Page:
At this week’s BlackHat conference in Las Vegas, experts plan to discuss the growing security threats to IoT. Security researcher, Frederic Bret-Mounet, scheduled to speak on Friday, has been able to hack into his own solar panels.
Had he been malicious, Bret-Mounet realized that he could have overheated the panels to the point of being knocked offline—or worse, installed spyware which could have watched and listened to all that he and his family did in the privacy of his own home. This is something many people would not expect needed protection because they are unaware of the cloud connectivity of these devices.
As scary as it might be to think of your car, big rig, solar panels, or toys being hacked, it is even more terrifying to think of what malicious people might do to connected medical equipment. A Kaspersky lab researcher found that he was able to hack into a hospital’s Wi-Fi and utilize that connection to get into an MRI machine. “It was scary because it was really easy,” he explained. He goes on to say how a hacker could have changed a person in the hospital’s system to be categorized as ‘well’ when they are in fact still very ill, or vice versa. The fact that human being would do this is reprehensible, but that fact remains that the IoT of the medical devices on poorly-secured networks is leaving people not only vulnerable to cyber-attack, but could have fatal, life-changing consequences as well.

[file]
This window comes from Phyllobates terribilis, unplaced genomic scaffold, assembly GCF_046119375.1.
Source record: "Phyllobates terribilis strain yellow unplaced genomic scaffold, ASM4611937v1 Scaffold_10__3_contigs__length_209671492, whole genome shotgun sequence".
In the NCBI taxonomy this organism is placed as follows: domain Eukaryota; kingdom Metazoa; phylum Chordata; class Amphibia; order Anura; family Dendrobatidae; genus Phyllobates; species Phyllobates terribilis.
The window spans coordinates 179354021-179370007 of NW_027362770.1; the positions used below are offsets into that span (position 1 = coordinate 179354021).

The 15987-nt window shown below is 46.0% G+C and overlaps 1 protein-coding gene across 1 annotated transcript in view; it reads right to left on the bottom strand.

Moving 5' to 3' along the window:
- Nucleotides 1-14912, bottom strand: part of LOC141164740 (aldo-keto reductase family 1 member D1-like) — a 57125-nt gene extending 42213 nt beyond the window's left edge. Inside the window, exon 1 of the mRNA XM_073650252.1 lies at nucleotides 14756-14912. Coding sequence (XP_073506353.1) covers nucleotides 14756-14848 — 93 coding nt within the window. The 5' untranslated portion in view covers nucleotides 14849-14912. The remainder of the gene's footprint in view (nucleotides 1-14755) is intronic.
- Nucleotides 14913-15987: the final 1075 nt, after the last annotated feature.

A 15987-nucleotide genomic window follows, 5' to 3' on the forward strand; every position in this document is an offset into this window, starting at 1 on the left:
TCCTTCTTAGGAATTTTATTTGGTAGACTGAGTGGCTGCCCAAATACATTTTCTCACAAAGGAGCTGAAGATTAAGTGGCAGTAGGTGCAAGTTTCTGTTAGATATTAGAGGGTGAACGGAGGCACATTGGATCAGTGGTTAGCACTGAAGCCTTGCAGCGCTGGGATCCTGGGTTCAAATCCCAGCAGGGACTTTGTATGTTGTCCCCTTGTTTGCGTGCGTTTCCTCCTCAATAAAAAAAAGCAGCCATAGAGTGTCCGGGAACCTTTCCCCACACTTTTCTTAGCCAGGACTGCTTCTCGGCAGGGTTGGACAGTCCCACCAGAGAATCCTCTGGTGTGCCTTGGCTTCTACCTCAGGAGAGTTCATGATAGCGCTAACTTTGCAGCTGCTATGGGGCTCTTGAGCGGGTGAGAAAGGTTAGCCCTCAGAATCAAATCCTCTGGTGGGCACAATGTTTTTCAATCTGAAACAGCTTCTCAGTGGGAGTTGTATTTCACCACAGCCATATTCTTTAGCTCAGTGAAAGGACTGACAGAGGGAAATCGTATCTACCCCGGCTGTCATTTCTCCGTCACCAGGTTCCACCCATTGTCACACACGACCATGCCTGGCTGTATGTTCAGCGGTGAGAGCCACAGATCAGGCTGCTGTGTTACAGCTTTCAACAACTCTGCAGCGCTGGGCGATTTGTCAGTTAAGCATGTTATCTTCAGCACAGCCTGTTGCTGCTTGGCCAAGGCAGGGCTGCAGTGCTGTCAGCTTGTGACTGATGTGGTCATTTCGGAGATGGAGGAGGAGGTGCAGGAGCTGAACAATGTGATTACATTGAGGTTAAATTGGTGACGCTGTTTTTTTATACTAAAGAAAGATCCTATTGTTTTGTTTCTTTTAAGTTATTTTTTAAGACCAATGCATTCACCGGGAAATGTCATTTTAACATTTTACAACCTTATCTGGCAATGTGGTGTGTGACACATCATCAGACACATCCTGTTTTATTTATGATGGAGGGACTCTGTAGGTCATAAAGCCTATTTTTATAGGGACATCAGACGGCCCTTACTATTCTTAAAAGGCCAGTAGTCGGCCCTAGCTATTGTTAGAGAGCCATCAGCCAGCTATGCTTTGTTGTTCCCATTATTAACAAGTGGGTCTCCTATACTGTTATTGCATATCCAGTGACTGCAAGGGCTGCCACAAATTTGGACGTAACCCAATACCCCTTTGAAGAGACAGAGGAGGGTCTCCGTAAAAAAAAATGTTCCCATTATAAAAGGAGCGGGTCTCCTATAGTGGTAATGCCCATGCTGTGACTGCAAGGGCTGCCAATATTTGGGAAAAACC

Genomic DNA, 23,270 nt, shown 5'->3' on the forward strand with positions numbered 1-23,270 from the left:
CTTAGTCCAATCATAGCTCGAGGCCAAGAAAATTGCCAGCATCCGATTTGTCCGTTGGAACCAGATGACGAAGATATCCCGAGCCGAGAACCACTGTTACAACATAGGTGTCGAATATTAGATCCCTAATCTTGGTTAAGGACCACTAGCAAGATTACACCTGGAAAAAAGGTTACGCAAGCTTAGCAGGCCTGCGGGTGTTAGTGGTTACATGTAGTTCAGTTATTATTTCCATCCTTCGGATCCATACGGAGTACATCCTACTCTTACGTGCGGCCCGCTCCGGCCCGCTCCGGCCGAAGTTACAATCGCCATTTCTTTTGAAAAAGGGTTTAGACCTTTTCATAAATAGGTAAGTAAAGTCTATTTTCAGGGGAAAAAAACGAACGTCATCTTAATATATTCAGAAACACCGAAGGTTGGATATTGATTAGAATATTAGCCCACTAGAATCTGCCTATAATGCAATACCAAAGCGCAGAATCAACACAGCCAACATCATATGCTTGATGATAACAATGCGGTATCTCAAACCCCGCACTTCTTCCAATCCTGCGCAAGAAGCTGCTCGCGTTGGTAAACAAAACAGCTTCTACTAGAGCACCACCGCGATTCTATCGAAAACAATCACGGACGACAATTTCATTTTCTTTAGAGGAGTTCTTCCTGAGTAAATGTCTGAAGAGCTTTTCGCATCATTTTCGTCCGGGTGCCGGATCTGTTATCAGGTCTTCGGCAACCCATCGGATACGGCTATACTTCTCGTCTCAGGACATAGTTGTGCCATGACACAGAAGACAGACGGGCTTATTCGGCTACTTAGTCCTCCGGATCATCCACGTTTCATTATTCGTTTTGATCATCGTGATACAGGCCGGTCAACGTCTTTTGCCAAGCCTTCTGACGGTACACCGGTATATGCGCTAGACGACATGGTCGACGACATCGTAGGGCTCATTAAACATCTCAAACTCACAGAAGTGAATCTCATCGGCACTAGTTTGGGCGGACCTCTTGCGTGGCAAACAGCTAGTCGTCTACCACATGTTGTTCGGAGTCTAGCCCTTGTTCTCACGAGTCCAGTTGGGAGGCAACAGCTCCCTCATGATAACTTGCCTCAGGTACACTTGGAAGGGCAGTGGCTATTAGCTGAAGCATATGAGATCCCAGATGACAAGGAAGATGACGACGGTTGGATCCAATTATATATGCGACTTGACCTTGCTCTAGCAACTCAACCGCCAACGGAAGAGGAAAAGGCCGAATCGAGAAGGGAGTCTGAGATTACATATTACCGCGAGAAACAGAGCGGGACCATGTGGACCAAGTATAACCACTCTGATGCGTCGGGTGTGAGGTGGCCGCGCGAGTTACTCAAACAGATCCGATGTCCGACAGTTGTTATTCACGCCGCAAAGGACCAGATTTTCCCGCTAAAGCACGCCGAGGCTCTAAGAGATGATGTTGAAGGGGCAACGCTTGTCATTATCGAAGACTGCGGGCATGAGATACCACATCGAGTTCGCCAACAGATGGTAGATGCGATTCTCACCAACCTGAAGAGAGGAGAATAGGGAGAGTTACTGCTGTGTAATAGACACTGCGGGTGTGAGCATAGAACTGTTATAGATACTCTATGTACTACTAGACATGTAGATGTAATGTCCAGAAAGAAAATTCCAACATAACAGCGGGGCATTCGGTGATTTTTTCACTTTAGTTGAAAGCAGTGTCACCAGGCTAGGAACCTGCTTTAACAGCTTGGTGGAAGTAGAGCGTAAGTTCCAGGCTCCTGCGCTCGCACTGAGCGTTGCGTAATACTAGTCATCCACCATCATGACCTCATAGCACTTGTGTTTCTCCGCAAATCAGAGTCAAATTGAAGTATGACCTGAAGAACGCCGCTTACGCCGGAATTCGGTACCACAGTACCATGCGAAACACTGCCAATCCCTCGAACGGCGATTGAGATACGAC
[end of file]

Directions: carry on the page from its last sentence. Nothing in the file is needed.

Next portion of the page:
Protecting your IoT devices
While IoT security threats can be intimidating as they threaten every Wi-Fi enabled aspect of our lives, there are still a few things we can do in our own lives to help better protect against such attacks:
- Do your research before purchasing IoT products—Many people just buy what looks nicest or is most affordable when it comes to buying a new item with a variety of different options to choose from; however, when it comes to buying an IoT product, looking into the security or lack thereof in a product could be the difference in having peace of mind or worrying about your family’s household security.